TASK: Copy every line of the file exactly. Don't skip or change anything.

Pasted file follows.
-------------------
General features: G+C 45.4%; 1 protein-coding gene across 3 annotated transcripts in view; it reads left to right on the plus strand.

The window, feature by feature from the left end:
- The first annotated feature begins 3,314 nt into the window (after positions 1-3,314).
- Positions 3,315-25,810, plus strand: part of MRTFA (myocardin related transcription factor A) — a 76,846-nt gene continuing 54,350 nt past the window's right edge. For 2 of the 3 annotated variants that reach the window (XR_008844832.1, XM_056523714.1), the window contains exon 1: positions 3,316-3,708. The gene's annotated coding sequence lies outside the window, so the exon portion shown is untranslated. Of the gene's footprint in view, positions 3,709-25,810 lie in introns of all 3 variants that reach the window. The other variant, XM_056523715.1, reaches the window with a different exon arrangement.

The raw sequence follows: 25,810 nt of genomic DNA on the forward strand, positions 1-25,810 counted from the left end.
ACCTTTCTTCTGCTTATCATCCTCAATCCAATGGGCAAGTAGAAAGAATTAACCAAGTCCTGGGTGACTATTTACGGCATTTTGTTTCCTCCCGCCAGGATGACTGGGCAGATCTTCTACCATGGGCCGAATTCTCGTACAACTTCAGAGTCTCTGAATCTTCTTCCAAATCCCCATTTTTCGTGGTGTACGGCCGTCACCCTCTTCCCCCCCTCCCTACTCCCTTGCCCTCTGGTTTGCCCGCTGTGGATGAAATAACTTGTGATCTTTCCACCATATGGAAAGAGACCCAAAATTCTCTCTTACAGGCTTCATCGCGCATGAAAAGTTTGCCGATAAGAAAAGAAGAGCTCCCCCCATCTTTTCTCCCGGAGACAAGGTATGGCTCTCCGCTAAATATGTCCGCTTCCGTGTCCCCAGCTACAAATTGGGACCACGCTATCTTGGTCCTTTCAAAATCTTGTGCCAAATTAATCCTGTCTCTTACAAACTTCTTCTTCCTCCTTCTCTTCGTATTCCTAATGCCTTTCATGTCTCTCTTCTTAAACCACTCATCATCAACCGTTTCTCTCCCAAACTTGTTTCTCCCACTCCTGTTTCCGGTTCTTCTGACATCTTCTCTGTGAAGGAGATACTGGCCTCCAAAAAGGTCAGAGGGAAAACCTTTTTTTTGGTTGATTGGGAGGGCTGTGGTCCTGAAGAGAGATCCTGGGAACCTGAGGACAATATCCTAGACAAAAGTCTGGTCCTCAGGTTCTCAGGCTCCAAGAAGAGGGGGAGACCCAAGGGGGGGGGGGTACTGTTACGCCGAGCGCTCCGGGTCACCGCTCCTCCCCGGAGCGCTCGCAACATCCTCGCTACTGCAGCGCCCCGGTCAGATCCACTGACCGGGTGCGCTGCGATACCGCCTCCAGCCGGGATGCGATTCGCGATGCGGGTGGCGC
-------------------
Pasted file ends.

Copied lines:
General features: G+C 45.4%; 1 protein-coding gene across 3 annotated transcripts in view; it reads left to right on the plus strand.

The window, feature by feature from the left end:
- The first annotated feature begins 3,314 nt into the window (after positions 1-3,314).
- Positions 3,315-25,810, plus strand: part of MRTFA (myocardin related transcription factor A) — a 76,846-nt gene continuing 54,350 nt past the window's right edge. For 2 of the 3 annotated variants that reach the window (XR_008844832.1, XM_056523714.1), the window contains exon 1: positions 3,316-3,708. The gene's annotated coding sequence lies outside the window, so the exon portion shown is untranslated. Of the gene's footprint in view, positions 3,709-25,810 lie in introns of all 3 variants that reach the window. The other variant, XM_056523715.1, reaches the window with a different exon arrangement.

The raw sequence follows: 25,810 nt of genomic DNA on the forward strand, positions 1-25,810 counted from the left end.
ACCTTTCTTCTGCTTATCATCCTCAATCCAATGGGCAAGTAGAAAGAATTAACCAAGTCCTGGGTGACTATTTACGGCATTTTGTTTCCTCCCGCCAGGATGACTGGGCAGATCTTCTACCATGGGCCGAATTCTCGTACAACTTCAGAGTCTCTGAATCTTCTTCCAAATCCCCATTTTTCGTGGTGTACGGCCGTCACCCTCTTCCCCCCCTCCCTACTCCCTTGCCCTCTGGTTTGCCCGCTGTGGATGAAATAACTTGTGATCTTTCCACCATATGGAAAGAGACCCAAAATTCTCTCTTACAGGCTTCATCGCGCATGAAAAGTTTGCCGATAAGAAAAGAAGAGCTCCCCCCATCTTTTCTCCCGGAGACAAGGTATGGCTCTCCGCTAAATATGTCCGCTTCCGTGTCCCCAGCTACAAATTGGGACCACGCTATCTTGGTCCTTTCAAAATCTTGTGCCAAATTAATCCTGTCTCTTACAAACTTCTTCTTCCTCCTTCTCTTCGTATTCCTAATGCCTTTCATGTCTCTCTTCTTAAACCACTCATCATCAACCGTTTCTCTCCCAAACTTGTTTCTCCCACTCCTGTTTCCGGTTCTTCTGACATCTTCTCTGTGAAGGAGATACTGGCCTCCAAAAAGGTCAGAGGGAAAACCTTTTTTTTGGTTGATTGGGAGGGCTGTGGTCCTGAAGAGAGATCCTGGGAACCTGAGGACAATATCCTAGACAAAAGTCTGGTCCTCAGGTTCTCAGGCTCCAAGAAGAGGGGGAGACCCAAGGGGGGGGGGGTACTGTTACGCCGAGCGCTCCGGGTCACCGCTCCTCCCCGGAGCGCTCGCAACATCCTCGCTACTGCAGCGCCCCGGTCAGATCCACTGACCGGGTGCGCTGCGATACCGCCTCCAGCCGGGATGCGATTCGCGATGCGGGTGGCGC